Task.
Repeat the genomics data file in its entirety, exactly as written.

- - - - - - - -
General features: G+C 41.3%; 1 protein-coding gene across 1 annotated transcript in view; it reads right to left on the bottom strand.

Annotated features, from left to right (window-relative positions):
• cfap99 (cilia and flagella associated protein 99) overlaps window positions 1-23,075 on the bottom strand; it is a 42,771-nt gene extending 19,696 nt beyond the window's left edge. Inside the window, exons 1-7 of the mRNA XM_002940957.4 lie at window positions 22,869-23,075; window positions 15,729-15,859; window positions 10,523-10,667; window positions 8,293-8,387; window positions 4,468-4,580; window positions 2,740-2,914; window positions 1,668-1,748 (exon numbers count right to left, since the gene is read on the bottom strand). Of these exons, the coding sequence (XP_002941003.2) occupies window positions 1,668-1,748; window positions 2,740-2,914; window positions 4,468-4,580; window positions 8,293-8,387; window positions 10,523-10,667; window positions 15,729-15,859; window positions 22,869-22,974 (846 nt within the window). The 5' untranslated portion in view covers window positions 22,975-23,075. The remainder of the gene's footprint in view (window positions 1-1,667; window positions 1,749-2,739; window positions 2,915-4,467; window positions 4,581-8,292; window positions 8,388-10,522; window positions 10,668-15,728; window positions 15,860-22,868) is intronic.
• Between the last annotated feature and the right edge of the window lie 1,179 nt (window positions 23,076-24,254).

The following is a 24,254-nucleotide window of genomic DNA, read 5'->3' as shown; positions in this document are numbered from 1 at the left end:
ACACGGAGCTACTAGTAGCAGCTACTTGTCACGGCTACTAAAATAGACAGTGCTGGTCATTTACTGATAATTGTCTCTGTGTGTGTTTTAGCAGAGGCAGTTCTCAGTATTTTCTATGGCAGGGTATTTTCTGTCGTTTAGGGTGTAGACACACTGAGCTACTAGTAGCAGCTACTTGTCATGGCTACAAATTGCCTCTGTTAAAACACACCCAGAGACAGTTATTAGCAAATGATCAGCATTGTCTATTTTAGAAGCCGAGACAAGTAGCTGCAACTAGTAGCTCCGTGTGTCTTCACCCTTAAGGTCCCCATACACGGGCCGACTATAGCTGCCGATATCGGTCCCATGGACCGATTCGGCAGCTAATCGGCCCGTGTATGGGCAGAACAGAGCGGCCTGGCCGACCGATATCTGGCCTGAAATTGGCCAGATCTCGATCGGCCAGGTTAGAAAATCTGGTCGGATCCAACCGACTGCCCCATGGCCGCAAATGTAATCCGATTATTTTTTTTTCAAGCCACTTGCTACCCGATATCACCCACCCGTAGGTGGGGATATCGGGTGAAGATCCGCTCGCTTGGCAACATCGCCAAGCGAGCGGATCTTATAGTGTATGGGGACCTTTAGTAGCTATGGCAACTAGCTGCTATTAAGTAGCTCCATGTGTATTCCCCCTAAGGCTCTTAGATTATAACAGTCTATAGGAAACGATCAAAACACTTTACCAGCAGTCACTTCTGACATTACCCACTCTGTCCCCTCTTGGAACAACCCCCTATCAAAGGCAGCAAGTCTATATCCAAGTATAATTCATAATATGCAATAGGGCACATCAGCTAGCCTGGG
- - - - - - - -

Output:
General features: G+C 41.3%; 1 protein-coding gene across 1 annotated transcript in view; it reads right to left on the bottom strand.

Annotated features, from left to right (window-relative positions):
• cfap99 (cilia and flagella associated protein 99) overlaps window positions 1-23,075 on the bottom strand; it is a 42,771-nt gene extending 19,696 nt beyond the window's left edge. Inside the window, exons 1-7 of the mRNA XM_002940957.4 lie at window positions 22,869-23,075; window positions 15,729-15,859; window positions 10,523-10,667; window positions 8,293-8,387; window positions 4,468-4,580; window positions 2,740-2,914; window positions 1,668-1,748 (exon numbers count right to left, since the gene is read on the bottom strand). Of these exons, the coding sequence (XP_002941003.2) occupies window positions 1,668-1,748; window positions 2,740-2,914; window positions 4,468-4,580; window positions 8,293-8,387; window positions 10,523-10,667; window positions 15,729-15,859; window positions 22,869-22,974 (846 nt within the window). The 5' untranslated portion in view covers window positions 22,975-23,075. The remainder of the gene's footprint in view (window positions 1-1,667; window positions 1,749-2,739; window positions 2,915-4,467; window positions 4,581-8,292; window positions 8,388-10,522; window positions 10,668-15,728; window positions 15,860-22,868) is intronic.
• Between the last annotated feature and the right edge of the window lie 1,179 nt (window positions 23,076-24,254).

The following is a 24,254-nucleotide window of genomic DNA, read 5'->3' as shown; positions in this document are numbered from 1 at the left end:
ACACGGAGCTACTAGTAGCAGCTACTTGTCACGGCTACTAAAATAGACAGTGCTGGTCATTTACTGATAATTGTCTCTGTGTGTGTTTTAGCAGAGGCAGTTCTCAGTATTTTCTATGGCAGGGTATTTTCTGTCGTTTAGGGTGTAGACACACTGAGCTACTAGTAGCAGCTACTTGTCATGGCTACAAATTGCCTCTGTTAAAACACACCCAGAGACAGTTATTAGCAAATGATCAGCATTGTCTATTTTAGAAGCCGAGACAAGTAGCTGCAACTAGTAGCTCCGTGTGTCTTCACCCTTAAGGTCCCCATACACGGGCCGACTATAGCTGCCGATATCGGTCCCATGGACCGATTCGGCAGCTAATCGGCCCGTGTATGGGCAGAACAGAGCGGCCTGGCCGACCGATATCTGGCCTGAAATTGGCCAGATCTCGATCGGCCAGGTTAGAAAATCTGGTCGGATCCAACCGACTGCCCCATGGCCGCAAATGTAATCCGATTATTTTTTTTTCAAGCCACTTGCTACCCGATATCACCCACCCGTAGGTGGGGATATCGGGTGAAGATCCGCTCGCTTGGCAACATCGCCAAGCGAGCGGATCTTATAGTGTATGGGGACCTTTAGTAGCTATGGCAACTAGCTGCTATTAAGTAGCTCCATGTGTATTCCCCCTAAGGCTCTTAGATTATAACAGTCTATAGGAAACGATCAAAACACTTTACCAGCAGTCACTTCTGACATTACCCACTCTGTCCCCTCTTGGAACAACCCCCTATCAAAGGCAGCAAGTCTATATCCAAGTATAATTCATAATATGCAATAGGGCACATCAGCTAGCCTGGG